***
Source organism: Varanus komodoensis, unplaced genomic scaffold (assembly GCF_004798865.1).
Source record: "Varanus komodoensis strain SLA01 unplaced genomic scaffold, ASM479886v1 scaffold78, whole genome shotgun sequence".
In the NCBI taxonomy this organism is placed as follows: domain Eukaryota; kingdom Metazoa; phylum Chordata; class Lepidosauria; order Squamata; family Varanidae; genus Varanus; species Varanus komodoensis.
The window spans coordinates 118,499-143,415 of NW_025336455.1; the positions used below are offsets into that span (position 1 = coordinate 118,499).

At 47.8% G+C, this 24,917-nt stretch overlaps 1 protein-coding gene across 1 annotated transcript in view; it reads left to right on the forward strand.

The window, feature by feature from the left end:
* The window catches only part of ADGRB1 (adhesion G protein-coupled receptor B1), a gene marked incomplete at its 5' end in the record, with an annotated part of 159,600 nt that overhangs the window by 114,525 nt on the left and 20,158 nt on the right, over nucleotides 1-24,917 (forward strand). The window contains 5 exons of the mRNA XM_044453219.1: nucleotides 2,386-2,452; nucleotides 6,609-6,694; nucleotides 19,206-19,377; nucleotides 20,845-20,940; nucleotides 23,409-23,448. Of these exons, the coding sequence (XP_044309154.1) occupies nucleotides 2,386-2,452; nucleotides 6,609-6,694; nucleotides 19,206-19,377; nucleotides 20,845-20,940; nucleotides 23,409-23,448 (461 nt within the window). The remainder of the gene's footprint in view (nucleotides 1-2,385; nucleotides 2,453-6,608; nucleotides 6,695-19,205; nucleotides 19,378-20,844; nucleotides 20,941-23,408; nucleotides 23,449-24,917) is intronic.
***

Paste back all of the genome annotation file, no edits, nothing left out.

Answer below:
Source organism: Varanus komodoensis, unplaced genomic scaffold (assembly GCF_004798865.1).
Source record: "Varanus komodoensis strain SLA01 unplaced genomic scaffold, ASM479886v1 scaffold78, whole genome shotgun sequence".
In the NCBI taxonomy this organism is placed as follows: domain Eukaryota; kingdom Metazoa; phylum Chordata; class Lepidosauria; order Squamata; family Varanidae; genus Varanus; species Varanus komodoensis.
The window spans coordinates 118,499-143,415 of NW_025336455.1; the positions used below are offsets into that span (position 1 = coordinate 118,499).

At 47.8% G+C, this 24,917-nt stretch overlaps 1 protein-coding gene across 1 annotated transcript in view; it reads left to right on the forward strand.

The window, feature by feature from the left end:
* The window catches only part of ADGRB1 (adhesion G protein-coupled receptor B1), a gene marked incomplete at its 5' end in the record, with an annotated part of 159,600 nt that overhangs the window by 114,525 nt on the left and 20,158 nt on the right, over nucleotides 1-24,917 (forward strand). The window contains 5 exons of the mRNA XM_044453219.1: nucleotides 2,386-2,452; nucleotides 6,609-6,694; nucleotides 19,206-19,377; nucleotides 20,845-20,940; nucleotides 23,409-23,448. Of these exons, the coding sequence (XP_044309154.1) occupies nucleotides 2,386-2,452; nucleotides 6,609-6,694; nucleotides 19,206-19,377; nucleotides 20,845-20,940; nucleotides 23,409-23,448 (461 nt within the window). The remainder of the gene's footprint in view (nucleotides 1-2,385; nucleotides 2,453-6,608; nucleotides 6,695-19,205; nucleotides 19,378-20,844; nucleotides 20,941-23,408; nucleotides 23,449-24,917) is intronic.